Malta is off the radar for many travellers, which makes it an even better pick for those who make the trip. The country is just off the southern tip of Italy and east of Tunisia, and the influences from both Africa and Europe are apparent the moment you touch down. The airport is located just a few kilometers from the capital of Valletta, near Luqa.
One of the first things you’ll notice is the brown, square houses with flat roofs, similar to ones you’d see in places like Morocco. That, combined with the desert landscape make you realize you are thisclose to Africa.
The country is made up of three islands: Malta, Comino and Gozo, all with plenty of cool things to see and do. Malta is the more cosmopolitan area with walled cities, beautiful beaches and tourist attractions. This is also where cruise ships dock. Comino is a tiny island that makes for a great day trip (more on that later) while Gozo is a mysterious, rugged place complete with historic fortresses and a large number of churches.
Where to stay
Many visitors head to Malta as part of a package vacation from Europe, but it’s also easy to book on your own. At the airport you can catch a shuttle bus that will take you directly to your hotel or resort for a nominal cost, and you can also book a ride back at the same time. Just head to the information booth in Welcomers’ Hall after picking up your bags.
While there are hotels all around the country, a popular choice is to book a room at a resort, then make day trips from there since the islands are so small (here are some ideas for how to spend five days on the island). Stay in Sliema or St. Julian’s if you’re looking for excitement and night life, Qawra, St. Paul’s Bay or Golden Bay if you’re looking to kick back on the beach, or Mellieha if you want history combined with access to the country’s largest sandy beach.
When I visited Malta, we made Mellieha our base camp by booking at the Seabank All-Inclusive Resort, which used to be owned by the RIU chain. A good budget pick, it features large but standard rooms, a great pool, restaurants, a bowling alley and is right across the street from L-Ghadira Bay. There is also a bus stop outside which will transfer you anywhere on the island. Just up the hill (OK it’s a big hill but hey, exercise is good!) is Mdina, a beautiful medieval walled town. There are a number of historical sites to wander through including an old church and a bomb shelter, as well as souvenir shops. Mdina also affords a stunning view of the countryside below.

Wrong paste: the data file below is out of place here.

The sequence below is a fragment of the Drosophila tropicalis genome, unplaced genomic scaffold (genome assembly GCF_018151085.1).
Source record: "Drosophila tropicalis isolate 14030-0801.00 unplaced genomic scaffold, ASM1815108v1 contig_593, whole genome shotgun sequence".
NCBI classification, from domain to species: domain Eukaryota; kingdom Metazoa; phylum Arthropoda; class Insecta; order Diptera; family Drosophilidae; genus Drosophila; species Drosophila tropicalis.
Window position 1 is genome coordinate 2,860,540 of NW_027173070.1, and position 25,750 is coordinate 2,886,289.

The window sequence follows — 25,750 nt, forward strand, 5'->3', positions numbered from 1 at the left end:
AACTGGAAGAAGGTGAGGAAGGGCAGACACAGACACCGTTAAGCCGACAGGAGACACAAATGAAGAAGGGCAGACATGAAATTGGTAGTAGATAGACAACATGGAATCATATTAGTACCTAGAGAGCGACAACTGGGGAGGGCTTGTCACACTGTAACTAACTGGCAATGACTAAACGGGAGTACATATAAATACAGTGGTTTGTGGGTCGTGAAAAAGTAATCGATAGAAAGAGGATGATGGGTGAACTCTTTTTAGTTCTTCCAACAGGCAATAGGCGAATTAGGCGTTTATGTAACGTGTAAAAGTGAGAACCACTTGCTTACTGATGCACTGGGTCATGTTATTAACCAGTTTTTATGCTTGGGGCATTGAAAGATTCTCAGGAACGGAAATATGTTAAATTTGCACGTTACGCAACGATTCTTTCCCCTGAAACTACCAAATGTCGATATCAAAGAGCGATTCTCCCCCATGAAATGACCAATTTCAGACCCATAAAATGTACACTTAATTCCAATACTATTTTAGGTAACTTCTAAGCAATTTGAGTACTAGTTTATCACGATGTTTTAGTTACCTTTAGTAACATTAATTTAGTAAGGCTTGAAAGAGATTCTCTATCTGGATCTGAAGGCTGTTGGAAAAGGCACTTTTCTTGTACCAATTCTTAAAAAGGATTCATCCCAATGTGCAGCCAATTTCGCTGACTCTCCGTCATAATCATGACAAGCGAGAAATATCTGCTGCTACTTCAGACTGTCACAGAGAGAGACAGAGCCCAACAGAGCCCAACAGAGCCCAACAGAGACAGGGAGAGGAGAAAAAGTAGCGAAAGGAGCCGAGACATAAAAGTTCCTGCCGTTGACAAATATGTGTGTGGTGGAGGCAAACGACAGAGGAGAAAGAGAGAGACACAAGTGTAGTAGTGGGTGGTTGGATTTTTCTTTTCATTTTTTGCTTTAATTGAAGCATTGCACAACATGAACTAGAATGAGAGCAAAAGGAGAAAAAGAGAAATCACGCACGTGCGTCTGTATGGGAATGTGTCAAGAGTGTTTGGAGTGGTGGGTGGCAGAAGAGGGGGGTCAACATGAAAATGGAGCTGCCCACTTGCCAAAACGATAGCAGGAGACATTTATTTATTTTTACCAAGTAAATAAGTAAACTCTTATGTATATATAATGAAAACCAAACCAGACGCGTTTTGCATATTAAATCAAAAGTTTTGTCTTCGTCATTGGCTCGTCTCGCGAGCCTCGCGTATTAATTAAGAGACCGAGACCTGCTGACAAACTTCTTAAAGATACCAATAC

What to do
Malta is blessed with a number of diverse coastlines, which makes it a haven for beach bums.
Many of the public beaches also have places where you can rent umbrellas and lounge chairs, and there is often a canteen where you can buy food nearby. To get your tan on while enjoying a phenomenal view, take a day trip to Comino. Your hotel can usually arrange the excursion for you, which consists of a boat ride to the island (which is a treat in itself) where they drop you off at the stunning Blue Lagoon.
The area is made up of a number of sea caverns that surround the breathtakingly turquoise bay. Tourists can also rent chairs which are perched precariously on the surrounding rock cliffs which make for a great view but an uncomfortable lounge space. Take a dip in the clear water or wander up the hill, where you can wander the paths or check out an imposing fortress that guards neighbouring Gozo.
Another popular day trip is to head to the capital of Valletta, aptly called ‘The Fortress City.’
Malta’s prime location has made it a target for conquest over the past few centuries, which led to Valletta’s fortification in hopes of scaring off the enemy. The result is a beautiful scene of high walls surrounding the beige and white buildings built into craggy rocks, complemented by bright blue waters.
The historic city is small enough that it’s walkable, although you might get tripped up by some of the many, many stairs. Buses drop tourists off just outside the city gates. Start with a visit to The Malta Experience, an audio-video show that tells Malta’s 7,000 year history in about an hour, in extremely entertaining fashion. Try to take in the show before exploring the rest of Valletta, as it will give you a better understanding of its landmarks. Admission is €10 with a number of shows daily.
Afterwards, explore the city, making sure to stop by the waterfront, Republic Street (where most of the action happens) and a watchtower that makes for some great pictures. Keep your eyes up to see the colourful shutters that adorn Valletta’s apartments, making for a quaint streetscape.
While Malta may be off the beaten track, it’s well-worth a visit for anyone who loves to combine a beach getaway with a history lesson, and won’t set you back as much as many European destinations.
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